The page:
A Twelvemonth's Campaign with Zumalacarregui


“In times of civil warfare, generally, men’s virtues and vices
are seen in extremes.” The words of well-traveled military
adventurer Charles Frederick Henningsen capture both
the nature of war, and, in many ways, his own life. The son
of Swedish immigrants born in 1815, this “Englishman by
naturalization” spent his life wandering from one country
and cause to another, often taking part in those most cruel
of conflicts—civil wars. This book traces the first of these
experiences he had: his involvement in the First Carlist
War (1833–39) between the spring of 1834 and summer of
1835. Henningsen describes his experiences fighting with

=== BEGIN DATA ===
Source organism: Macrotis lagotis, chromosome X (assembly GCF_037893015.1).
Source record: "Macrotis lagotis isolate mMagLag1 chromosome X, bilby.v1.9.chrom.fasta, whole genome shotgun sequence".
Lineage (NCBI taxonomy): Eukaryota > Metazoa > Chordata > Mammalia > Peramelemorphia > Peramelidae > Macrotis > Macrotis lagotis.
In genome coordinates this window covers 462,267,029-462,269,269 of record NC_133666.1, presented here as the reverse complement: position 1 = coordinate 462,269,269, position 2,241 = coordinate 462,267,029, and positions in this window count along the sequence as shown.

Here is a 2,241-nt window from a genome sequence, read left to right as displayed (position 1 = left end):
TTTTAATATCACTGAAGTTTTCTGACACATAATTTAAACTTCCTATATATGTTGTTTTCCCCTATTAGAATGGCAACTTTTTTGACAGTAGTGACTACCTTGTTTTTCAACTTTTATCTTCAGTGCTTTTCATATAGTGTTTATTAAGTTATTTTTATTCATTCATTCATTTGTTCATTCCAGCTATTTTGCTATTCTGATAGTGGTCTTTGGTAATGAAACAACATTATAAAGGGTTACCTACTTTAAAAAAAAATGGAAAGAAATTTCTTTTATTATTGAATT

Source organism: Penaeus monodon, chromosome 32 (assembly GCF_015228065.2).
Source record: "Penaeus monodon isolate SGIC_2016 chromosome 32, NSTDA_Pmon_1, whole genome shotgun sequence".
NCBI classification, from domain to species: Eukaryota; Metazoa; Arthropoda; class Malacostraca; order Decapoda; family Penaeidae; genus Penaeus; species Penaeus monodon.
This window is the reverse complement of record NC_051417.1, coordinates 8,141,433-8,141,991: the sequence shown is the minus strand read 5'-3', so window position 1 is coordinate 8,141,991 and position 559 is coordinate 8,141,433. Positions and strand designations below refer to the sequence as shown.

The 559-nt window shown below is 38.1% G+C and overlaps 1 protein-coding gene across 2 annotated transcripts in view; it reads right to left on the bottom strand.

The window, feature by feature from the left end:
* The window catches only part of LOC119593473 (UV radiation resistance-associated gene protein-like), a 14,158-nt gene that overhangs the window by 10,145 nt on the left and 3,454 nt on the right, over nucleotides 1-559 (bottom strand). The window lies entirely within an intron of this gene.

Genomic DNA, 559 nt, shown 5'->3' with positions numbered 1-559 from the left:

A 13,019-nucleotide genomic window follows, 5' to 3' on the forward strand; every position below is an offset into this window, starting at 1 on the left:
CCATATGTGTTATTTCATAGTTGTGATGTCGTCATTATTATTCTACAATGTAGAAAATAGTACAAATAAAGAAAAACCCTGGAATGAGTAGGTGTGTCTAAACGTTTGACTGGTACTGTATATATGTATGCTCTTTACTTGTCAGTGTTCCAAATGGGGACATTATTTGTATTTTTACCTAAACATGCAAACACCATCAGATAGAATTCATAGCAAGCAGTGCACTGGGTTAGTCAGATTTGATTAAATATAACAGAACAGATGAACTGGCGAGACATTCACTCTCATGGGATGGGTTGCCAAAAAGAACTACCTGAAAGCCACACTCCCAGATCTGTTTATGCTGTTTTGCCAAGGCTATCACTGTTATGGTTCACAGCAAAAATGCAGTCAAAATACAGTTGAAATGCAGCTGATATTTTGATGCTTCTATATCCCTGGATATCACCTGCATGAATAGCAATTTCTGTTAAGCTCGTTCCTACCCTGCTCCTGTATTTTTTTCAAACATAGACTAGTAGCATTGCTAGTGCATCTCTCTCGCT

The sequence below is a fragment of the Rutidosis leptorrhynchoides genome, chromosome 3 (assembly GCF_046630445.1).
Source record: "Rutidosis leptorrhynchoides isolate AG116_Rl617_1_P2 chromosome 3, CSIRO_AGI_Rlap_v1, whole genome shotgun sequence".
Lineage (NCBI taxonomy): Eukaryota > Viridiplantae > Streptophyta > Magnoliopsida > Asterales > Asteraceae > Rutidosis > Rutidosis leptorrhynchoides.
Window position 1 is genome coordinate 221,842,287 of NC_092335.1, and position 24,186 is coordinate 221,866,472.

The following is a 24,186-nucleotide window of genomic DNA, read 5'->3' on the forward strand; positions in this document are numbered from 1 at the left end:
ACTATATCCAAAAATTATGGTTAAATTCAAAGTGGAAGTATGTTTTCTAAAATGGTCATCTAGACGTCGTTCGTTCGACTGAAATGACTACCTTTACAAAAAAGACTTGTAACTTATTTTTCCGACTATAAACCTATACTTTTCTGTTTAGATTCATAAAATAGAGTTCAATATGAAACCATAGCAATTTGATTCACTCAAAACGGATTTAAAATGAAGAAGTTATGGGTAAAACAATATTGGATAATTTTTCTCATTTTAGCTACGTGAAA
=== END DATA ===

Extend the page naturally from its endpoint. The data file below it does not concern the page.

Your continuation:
the Carlist side in the course of just over a year at the outset
of the conflict. But the book is more than just an account of
a military campaign. Among other things, it is a reflection
on the nature of war itself, an eyewitness study of military
leadership in the figure of the charismatic Carlist leader
Tomás Zumalacarregui, and an observation of the Basque
Country—its landscape, people, and customs—in the early
decades of the nineteenth century.

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